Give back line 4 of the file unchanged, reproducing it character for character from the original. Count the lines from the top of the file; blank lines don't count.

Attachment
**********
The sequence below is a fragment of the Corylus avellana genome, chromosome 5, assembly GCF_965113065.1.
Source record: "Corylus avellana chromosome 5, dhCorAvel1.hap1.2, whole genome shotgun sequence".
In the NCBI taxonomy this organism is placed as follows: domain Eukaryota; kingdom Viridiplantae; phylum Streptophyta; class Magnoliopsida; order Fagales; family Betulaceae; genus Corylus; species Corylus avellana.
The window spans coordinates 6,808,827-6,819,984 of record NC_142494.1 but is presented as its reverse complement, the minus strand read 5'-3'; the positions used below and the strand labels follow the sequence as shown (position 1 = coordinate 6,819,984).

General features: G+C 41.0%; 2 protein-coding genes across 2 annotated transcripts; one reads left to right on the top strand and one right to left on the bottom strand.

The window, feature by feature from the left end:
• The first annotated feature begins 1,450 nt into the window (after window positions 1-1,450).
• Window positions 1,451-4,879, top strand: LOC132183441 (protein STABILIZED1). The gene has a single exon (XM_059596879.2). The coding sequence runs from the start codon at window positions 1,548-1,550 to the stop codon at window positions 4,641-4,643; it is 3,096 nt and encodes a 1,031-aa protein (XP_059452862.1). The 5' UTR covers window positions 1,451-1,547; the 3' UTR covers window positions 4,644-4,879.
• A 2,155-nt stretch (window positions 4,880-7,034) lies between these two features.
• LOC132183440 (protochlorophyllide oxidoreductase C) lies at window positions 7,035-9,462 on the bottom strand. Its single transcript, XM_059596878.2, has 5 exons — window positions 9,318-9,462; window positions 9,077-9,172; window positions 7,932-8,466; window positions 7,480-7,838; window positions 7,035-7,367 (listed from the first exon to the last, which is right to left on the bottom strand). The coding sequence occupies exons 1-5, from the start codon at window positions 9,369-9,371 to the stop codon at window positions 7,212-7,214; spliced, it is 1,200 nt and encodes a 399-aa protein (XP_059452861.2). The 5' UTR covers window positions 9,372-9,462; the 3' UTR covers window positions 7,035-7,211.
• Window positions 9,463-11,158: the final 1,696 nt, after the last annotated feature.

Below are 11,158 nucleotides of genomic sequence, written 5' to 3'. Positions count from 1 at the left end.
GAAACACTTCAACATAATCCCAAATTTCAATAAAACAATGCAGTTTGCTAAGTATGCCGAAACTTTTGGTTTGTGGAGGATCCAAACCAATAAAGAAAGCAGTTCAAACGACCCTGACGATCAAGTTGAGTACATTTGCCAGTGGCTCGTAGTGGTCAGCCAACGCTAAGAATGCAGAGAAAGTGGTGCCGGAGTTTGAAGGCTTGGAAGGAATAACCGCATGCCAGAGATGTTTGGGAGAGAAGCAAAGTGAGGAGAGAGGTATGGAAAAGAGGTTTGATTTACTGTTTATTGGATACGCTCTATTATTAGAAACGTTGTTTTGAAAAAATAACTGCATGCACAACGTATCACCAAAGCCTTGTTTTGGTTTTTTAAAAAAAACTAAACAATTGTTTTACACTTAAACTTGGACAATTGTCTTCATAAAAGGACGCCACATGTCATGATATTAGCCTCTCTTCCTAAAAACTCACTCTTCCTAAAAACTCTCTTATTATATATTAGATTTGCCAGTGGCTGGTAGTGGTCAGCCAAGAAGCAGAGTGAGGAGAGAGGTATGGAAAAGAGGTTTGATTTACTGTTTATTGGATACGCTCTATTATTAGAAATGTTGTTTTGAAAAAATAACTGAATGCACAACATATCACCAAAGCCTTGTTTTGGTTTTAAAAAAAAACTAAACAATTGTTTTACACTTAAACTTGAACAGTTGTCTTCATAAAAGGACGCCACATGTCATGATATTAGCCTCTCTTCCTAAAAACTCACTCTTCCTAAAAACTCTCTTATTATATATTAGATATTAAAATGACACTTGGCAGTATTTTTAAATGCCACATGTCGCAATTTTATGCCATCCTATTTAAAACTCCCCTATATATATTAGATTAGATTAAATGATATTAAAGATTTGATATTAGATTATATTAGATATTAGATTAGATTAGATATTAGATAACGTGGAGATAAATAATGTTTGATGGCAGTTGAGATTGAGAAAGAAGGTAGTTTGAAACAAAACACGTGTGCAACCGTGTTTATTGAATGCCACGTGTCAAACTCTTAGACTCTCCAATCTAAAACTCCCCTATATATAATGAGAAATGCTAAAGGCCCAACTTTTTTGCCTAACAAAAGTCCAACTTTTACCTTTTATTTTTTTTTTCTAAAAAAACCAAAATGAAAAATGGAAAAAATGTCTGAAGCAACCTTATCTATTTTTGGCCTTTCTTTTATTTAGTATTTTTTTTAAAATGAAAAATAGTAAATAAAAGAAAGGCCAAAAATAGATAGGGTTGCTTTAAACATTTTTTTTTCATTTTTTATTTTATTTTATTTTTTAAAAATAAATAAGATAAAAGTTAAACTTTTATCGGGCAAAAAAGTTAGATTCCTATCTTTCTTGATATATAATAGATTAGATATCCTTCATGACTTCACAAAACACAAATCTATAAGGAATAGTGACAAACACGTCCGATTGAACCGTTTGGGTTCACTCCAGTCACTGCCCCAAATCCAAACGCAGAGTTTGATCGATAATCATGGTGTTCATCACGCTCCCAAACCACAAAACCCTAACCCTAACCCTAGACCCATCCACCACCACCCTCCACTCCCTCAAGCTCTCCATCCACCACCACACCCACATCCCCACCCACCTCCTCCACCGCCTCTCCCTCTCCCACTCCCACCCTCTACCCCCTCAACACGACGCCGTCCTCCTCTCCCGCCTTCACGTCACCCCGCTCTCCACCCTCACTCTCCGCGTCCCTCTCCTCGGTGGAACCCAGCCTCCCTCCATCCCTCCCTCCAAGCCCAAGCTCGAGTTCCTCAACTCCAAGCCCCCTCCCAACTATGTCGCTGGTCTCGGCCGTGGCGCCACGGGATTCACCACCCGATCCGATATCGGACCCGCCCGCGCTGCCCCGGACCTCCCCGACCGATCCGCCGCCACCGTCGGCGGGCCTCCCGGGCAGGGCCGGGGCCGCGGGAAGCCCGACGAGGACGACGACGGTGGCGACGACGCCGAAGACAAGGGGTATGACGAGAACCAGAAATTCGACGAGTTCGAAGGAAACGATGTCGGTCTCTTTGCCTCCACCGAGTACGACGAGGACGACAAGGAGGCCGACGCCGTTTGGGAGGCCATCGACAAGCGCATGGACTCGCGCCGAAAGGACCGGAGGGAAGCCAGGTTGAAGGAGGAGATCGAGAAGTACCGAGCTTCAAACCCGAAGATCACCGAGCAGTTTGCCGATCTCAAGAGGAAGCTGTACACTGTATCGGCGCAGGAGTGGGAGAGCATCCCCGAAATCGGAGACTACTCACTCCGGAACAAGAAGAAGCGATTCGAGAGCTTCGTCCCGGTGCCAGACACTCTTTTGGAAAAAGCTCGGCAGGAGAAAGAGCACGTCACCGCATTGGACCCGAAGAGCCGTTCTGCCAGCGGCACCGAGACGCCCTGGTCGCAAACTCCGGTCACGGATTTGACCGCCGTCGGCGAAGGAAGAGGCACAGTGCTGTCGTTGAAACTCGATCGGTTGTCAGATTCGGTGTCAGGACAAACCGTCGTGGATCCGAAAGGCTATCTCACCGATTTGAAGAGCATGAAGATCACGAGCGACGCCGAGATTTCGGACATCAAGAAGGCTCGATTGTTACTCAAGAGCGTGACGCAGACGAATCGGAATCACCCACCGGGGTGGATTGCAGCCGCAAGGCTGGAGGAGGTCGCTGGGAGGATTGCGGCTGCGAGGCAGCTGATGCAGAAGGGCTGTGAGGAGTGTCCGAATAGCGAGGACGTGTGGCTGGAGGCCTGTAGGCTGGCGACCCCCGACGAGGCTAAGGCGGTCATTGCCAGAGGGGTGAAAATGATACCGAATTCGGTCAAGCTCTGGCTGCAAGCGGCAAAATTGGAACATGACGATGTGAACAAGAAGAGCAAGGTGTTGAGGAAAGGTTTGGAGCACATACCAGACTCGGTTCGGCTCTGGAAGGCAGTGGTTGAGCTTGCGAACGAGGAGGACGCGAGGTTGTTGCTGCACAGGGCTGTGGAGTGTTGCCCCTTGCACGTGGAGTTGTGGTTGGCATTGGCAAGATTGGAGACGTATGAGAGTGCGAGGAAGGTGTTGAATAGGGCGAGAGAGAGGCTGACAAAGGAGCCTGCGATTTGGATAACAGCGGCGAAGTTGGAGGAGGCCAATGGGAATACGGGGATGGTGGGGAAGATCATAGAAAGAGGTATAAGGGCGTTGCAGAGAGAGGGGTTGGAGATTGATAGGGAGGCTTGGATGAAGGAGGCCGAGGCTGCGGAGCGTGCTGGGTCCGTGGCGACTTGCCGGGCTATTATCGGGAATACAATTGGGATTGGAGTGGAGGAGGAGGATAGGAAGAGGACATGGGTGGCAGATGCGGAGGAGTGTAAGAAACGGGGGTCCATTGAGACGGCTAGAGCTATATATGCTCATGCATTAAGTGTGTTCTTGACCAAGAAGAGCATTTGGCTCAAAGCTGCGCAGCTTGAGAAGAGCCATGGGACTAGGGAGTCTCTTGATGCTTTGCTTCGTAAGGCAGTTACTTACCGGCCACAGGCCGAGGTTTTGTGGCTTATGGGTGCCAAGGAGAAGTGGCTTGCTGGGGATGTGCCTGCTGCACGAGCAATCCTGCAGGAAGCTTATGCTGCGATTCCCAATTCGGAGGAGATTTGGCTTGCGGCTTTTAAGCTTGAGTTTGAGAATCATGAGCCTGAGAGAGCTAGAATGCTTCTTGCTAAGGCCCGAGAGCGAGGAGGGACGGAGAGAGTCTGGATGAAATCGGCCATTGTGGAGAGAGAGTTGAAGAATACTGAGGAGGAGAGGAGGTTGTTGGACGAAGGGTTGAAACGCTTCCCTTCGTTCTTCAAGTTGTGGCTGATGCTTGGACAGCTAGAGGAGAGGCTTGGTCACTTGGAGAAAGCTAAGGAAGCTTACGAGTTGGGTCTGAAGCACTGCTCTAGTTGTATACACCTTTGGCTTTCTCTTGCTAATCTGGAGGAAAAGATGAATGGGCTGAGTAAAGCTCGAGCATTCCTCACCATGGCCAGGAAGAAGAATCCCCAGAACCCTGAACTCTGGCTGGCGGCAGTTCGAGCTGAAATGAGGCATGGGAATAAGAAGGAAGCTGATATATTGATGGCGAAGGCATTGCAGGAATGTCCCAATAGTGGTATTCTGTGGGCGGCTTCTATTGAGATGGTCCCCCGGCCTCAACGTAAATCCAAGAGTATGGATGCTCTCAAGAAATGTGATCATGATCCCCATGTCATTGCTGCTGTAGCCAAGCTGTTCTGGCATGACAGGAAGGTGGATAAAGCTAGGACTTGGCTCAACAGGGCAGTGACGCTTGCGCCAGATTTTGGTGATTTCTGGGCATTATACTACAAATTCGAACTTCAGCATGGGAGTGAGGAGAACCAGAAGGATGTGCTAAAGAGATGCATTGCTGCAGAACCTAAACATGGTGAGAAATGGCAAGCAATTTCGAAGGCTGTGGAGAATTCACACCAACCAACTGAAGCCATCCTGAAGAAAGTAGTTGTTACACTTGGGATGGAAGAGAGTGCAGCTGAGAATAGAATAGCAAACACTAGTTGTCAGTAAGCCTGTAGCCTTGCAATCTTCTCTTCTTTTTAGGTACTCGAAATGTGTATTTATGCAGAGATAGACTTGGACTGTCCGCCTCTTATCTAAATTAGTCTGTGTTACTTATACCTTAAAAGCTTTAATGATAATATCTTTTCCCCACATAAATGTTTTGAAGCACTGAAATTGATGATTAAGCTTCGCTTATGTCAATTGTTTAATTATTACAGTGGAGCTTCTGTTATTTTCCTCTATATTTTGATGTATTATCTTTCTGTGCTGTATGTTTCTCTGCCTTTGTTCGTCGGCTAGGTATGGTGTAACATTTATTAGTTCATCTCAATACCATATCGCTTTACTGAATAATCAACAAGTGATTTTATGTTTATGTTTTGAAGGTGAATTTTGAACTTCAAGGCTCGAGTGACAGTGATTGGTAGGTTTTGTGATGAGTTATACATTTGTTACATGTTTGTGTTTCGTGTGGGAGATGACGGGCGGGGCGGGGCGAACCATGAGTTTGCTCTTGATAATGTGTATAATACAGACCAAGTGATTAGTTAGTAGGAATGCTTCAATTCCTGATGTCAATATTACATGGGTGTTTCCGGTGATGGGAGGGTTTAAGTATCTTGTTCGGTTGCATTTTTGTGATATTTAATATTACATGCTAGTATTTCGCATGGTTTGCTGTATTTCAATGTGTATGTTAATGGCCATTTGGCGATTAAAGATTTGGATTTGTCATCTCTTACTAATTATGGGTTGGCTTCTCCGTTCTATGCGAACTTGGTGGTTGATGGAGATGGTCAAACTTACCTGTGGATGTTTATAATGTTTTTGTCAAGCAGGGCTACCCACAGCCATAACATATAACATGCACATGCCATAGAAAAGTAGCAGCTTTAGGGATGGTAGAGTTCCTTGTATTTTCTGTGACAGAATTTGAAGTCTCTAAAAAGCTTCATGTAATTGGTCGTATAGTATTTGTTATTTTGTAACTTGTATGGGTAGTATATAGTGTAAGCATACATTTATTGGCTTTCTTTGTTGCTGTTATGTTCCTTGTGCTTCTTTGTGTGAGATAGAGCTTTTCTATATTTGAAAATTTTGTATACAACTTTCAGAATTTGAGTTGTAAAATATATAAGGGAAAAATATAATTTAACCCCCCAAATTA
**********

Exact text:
The window spans coordinates 6,808,827-6,819,984 of record NC_142494.1 but is presented as its reverse complement, the minus strand read 5'-3'; the positions used below and the strand labels follow the sequence as shown (position 1 = coordinate 6,819,984).